dE members,I have my personal feelings about this issue, but I wanted to see what the dE dealer community thought. Should salespeople, service advisers, and/or finance managers be asking for reviews from people at the dealership?
That's not to say that they should be asking them to do the reviews while there, but should they be mentioning it before following up with an email?
I say yes, as I detailed in the blog post below, but what do you think?
my opinion as a successful salesperson, service advisor and manager is ABC. always be selling. that includes asking for a good report card - if it has been earned AND asking to be notified if the experience doesn't deserve it so I can correct any issues.
I never asked a client to lie about their experience. If it was negative and we did everything we could to correct, I asked them not to reply or fill out a survey, but never lie. IMHO, of course
Agree with Tom LaPointe. Also suggest when emailing post sale to have an inclusive link to Google vs. Yelp in allowing user-friendliness...
have heard a lot of great content about this and in the end I have to say I agree JD, if only because that's what I used to do when I was selling cars and managing dealerships. Although, I've heard some great counter arguments about it being better NOT to ask for reviews directly. That coming from some executives at these review sites themselves. Some of them say that the data suggests its better to let reviewers find you organically, mainly because inviting everyone directly will usually motivate those who are unsatisfied far more than those who had a great experience. (the example they most feared was that of "revenge reviewers" sometimes offering harsh critiques months even years after the fact.)
I've also heard interesting data that suggests most people usually only leave review when strongly passionate one way or the other.
Certainly an interesting debate, in the end I would be confident and resolve the issues before said customer left and I would ask them to rate and review same--or next day.
One of the things that review sites like Yelp fear is the fake review. They feel that if they promote the "organic only" concept that it can dissuade dealers from artificially inflating their positive review counts.
The counter argument to that is that if the system set up at the dealership is transparent and the staff handles the situation honorably, then the recommendations of the review sites goes out the window. They have to defend their own reputation - there's so much negative press and more coming about how review sites are gamed. While I have nothing against Yelp or any of the others, I believe from what I've heard with them speaking at conferences that they're making suggestions designed to save their own skin rather than as a best practice for dealers.
double edged sword. unfair reviews are one thing I would worry about as a dealer and have experienced working in dealerships. It's so easy for anybody to post a review it can really leave a dealer exposed (even to other dealers, who've decided to run a smear campaign).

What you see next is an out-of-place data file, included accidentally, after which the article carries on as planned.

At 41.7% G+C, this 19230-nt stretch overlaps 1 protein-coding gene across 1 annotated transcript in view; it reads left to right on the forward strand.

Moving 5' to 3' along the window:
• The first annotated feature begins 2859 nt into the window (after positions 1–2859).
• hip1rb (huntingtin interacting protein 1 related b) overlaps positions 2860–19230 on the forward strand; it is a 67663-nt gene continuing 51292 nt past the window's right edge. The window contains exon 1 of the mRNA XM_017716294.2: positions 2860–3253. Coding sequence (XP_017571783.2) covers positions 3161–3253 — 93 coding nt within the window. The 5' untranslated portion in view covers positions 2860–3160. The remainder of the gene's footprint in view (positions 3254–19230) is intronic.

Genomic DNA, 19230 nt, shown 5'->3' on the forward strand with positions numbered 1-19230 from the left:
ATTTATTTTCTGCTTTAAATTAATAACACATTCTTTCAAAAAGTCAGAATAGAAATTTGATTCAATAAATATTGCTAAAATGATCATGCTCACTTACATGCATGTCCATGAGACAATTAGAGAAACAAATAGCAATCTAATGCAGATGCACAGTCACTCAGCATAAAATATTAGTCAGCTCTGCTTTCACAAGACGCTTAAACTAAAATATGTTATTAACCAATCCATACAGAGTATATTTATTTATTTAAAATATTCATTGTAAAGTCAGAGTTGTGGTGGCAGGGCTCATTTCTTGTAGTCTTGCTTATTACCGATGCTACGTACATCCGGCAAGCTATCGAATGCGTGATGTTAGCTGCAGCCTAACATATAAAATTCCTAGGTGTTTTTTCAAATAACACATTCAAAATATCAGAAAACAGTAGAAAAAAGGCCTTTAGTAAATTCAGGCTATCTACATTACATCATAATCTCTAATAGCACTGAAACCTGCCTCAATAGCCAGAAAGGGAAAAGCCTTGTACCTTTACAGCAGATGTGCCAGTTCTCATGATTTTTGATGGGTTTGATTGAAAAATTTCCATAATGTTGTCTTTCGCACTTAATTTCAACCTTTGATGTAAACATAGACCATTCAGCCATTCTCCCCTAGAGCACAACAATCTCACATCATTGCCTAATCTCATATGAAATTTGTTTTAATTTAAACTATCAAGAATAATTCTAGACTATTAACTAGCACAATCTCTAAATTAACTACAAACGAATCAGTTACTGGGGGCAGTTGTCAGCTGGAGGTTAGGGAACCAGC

The driving sales website actually has a feature I LOVE for vendors reviews. The "verified" system. Some type of verified approach would be fantastic. Because most dealers, if they only had to worry about reviews from ACTUAL customers, I think for the most part they'd be ok.
not that it's necessarily practical, I guess it could be. Then the big question would be consumer adoption of the rating program/software....eh, maybe not. nevermind.
I could not agree with you more! It is a well-known fact that people prefer to buy from companies and people they trust. When in market for a new vehicle; if they don't get a recommendation from a personal friend, the general public today searches for reviews about the businesses they are considering to buy at as well as the vehicle they are considering to purchase. As a salesperson, Service Advisor, or Finance Manager, why would you not ask for the client to post an online review? That is the question!
Absolutely 100% Yes.
A dealer like myself who provides customers with the opportunity to provide feedback not only gains the positive reviews but gains insight as to how to better serve customers when an issue does arrive. Problem resolution should not be something dealers run from, but welcome as a dealership culture is being developed and monitored.
Any executive who fears getting a bad review needs to take a look in the mirror and ask why. If you are not confident in your team and services, then as a leader, you should re-evaluate your stock. Even the best companies fail sometimes, good intentions are misunderstood, communication can break down and customers may not understand our actions. Bad reviews give us an opportunity to not only repair our dealership operational or communication failures, but also an opportunity to demonstrate our good faith to a customer whose experience did not meet established standards.
Lead by example and inspire your team. Asking for a review shows confidence in your belief that a great experience has been in the works. If it has not, then it's an opportunity to fix it and learn from it.
-- Criss Castle
Of course! We have customers give us reviews on multiple review sites, usually 2 but sometimes more. Reviews, I believe consumers look for. I know I do when purchasing something. It's supposed to really help SEO "they say". My question is which one to ask the customer to send in a review, currently we ask for DealerRater and Google +.
When the customer is feeling at their highest, taking delivery of their newest addition, it is the best time to ask for a great review.... But assure you have earned the right to do so, make it the best possible buying they could expect!